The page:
My town is abuzz with news of a big and windy and rainy storm charging up the East Coast Sunday, much talk of flood warnings, high winds, power outrages.
Today was windy and gorgeous and when we learned of the storm, we scrambled to dig up our Rose of Sharon bush and a hydrangea bush and move it to the site of the Dahlia garden, which will be moved elsewhere in the Spring.
Both bushes were deeply rooted and took an awful lot of patience and hard digging.
We both put our heads and feet down and dug and dug. I gave out first.
Maria is a dervish when she takes on a task, she is inexhaustible and determined.
Once again Maria reminds of a Willa Cather character in her novels about the hard lives of women on the prairie. She reminds me of the Cather character named Antonia, who arrives on the Nebraska prairie one night and grows up with Jim, they were neighbors
Antonia has suffered much in her life, and endured many hardships, but she works ferociously hard, remains vitally alive, never loses her love of nature or her hope for the future. She never loses her great capacity for love and nature.
I joke all the time that Maria is skinny and short, but she is very strong, one of those wiry muscular people so precious on a farm.
I dug for as long as I could, but my back began to protest.
We both dug for hours, Maria doing most of the digging work, and I worked to loosen the deep roots, trim the trees water and fill in the new holes and the old ones. It was more than enough for me, I'm exhausted and my back is unhappy. The bushes have been moved, and we are ready for the 3 to 5 inches of rain and high winds everyone is talking about.
(Maria, inspired by the colors of New Mexico, has decided to paint the kitchen some new colors, and we went to the hardware store to look at colors. I think this painting will begin soon.)
We heard of the storm at the Post Office, there is no better news service or weather forecasting system than country people at the Post Office.
This afternoon, we finished moving the bushes, cleaned ourselves off and went to see the new movie Victoria and Abdul, which stars Judi Dench and Ali Fazal. We were both pretty worn out, Maria was talking in tongues.
It is always great to see Judi Dench in anything, but the movie didn't really work for me.
It seemed formulaic and somewhat constipated, much like Queen Victoria herself. It felt strained, almost from the beginning.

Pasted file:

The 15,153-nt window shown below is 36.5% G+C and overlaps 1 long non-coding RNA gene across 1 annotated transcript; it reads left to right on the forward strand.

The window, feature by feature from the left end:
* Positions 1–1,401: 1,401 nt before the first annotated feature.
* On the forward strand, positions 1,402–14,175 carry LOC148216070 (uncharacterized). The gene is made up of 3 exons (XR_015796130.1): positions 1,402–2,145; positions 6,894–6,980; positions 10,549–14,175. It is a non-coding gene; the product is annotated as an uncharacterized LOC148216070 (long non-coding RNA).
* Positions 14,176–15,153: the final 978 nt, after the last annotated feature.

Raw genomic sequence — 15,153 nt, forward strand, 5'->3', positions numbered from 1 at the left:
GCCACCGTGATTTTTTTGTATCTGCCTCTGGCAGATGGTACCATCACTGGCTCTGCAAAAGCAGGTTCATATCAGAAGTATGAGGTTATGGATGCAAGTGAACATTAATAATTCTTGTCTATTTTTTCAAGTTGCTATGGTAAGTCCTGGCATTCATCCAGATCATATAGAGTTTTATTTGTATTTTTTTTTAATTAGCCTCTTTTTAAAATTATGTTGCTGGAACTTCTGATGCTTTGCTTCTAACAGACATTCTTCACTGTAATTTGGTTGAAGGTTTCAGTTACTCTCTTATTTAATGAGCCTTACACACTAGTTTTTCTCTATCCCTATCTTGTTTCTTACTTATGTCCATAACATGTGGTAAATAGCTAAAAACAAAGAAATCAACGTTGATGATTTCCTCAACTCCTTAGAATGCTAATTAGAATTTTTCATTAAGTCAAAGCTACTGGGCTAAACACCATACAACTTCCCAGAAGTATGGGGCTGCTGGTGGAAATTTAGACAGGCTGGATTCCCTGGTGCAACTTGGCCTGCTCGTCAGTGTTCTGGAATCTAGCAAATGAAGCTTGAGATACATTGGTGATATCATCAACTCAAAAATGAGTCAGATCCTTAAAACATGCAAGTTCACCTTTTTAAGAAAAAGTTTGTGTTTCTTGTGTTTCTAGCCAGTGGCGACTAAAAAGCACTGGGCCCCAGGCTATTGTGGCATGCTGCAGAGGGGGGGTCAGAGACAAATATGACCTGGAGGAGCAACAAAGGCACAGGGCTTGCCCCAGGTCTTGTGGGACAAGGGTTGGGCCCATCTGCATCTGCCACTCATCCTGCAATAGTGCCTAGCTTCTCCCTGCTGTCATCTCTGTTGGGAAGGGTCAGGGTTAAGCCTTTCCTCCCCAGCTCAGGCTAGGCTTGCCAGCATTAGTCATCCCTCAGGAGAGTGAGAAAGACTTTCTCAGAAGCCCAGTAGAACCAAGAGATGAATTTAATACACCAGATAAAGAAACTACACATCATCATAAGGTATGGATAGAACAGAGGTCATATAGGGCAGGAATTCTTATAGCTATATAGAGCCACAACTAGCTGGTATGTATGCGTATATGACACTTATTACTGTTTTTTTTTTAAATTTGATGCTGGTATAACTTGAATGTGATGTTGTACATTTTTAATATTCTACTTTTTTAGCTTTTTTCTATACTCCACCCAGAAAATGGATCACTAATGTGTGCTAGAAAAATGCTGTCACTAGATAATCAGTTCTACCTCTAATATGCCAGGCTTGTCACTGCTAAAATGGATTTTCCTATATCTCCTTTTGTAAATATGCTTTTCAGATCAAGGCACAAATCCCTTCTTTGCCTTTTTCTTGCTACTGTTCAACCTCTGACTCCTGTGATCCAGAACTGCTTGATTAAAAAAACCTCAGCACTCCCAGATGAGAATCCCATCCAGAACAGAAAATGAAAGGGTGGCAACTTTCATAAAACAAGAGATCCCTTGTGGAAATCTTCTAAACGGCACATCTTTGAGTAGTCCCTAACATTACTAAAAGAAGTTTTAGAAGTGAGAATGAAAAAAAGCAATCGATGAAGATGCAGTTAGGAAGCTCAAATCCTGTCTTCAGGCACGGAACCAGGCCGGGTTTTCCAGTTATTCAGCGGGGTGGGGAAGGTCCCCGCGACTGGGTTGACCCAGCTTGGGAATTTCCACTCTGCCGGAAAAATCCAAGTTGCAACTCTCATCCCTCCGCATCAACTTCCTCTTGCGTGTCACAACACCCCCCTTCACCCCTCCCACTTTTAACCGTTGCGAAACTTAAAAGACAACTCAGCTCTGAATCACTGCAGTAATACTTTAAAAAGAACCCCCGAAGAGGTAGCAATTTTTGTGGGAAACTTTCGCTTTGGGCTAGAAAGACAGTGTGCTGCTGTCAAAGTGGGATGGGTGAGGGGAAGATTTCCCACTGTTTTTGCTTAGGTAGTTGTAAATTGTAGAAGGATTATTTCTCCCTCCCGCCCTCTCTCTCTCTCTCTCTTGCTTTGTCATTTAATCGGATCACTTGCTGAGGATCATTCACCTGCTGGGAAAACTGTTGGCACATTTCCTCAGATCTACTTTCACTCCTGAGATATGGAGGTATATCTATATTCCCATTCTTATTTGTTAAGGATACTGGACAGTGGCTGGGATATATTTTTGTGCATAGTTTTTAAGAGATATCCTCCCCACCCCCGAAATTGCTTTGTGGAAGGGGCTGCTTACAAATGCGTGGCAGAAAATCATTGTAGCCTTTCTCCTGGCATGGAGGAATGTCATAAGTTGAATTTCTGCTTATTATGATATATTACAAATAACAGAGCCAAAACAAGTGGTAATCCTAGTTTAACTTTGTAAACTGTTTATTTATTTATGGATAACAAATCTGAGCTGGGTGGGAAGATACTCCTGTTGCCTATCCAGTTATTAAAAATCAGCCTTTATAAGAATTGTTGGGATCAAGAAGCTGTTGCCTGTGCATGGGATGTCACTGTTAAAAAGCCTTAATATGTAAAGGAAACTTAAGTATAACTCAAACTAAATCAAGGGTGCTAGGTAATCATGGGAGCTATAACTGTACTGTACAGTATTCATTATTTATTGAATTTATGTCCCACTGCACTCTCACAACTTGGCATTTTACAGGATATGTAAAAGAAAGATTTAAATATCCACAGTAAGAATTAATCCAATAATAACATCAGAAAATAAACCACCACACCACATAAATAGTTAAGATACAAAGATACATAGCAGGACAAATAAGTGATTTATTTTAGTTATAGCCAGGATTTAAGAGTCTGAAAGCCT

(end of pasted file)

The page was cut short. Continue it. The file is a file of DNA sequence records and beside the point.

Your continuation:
The film is (mostly) based on a true story involving the deep and controversial 14-year friendship between Victoria, who was nearing the end of her long reign, and a young clerk from India named Abdul, who became her closest and most trusted friend, and who was hated and resented by almost everyone at the palace..
Dench plays this role – the grumpy and haughty old queen – in her sleep by now, and the Abdul character was so stereotypically sweet and fawning an Indian as to be on the edge of offensive. You never knew what he was really thinking or feeling, he was utterly one-dimensional, and I kept wondering what it was about the Imperious Impress Of India that would spark so much total devotion in a young Indian man.
He was one dimensionally sweet and pure, even as the entire Buckingham Palace bureaucracy was convinced he was smarmy and opportunistic.
This was a movie so predictable you know the ending about three minutes into the movie.
The film is gorgeous, as most movies about British royalty are, but it seemed one part Brit Porn (my name for these royalty films), one part nostalgia, and one part inertia. It is very pleasing to the eye, and Dench has some wonderful costumes to vamp around in. I had the strangest sense that she was phoning it in.
The Queen Victoria in the movie is sad, lonely and sleepwalking through her life.
She misses her late husband King Albert and hates her cloistered life of ritual and ceremony. She is greatly irked by just about everything.
Abdul appears out of nowhere and breaks through all that foggery and brings her almost instant joy, meaning, and the ability to write in the Hindu language. I won't give away the ending, but even the people who haven't seen the movie must know it can't really be happy.
There just isn't that much else there, unless you can't get enough of Balmoral and Buckingham Palace. It's not an awful movie – nothing with Judi Dench could be – but my feeling about it was that there's just not much there.
I was disappointed.
I am, however, unbowed, counting the days to another movie about a famous English person, "Darkest Hour" starring Gary Oldman as Winston Churchill. I've read every book and seen every movie about Winston Churchill, yet I never tire of the story of the man who saved Western Civilization. He reminds us what a true leader can be like, he or she can help us to rise about ourselves.
Out next month.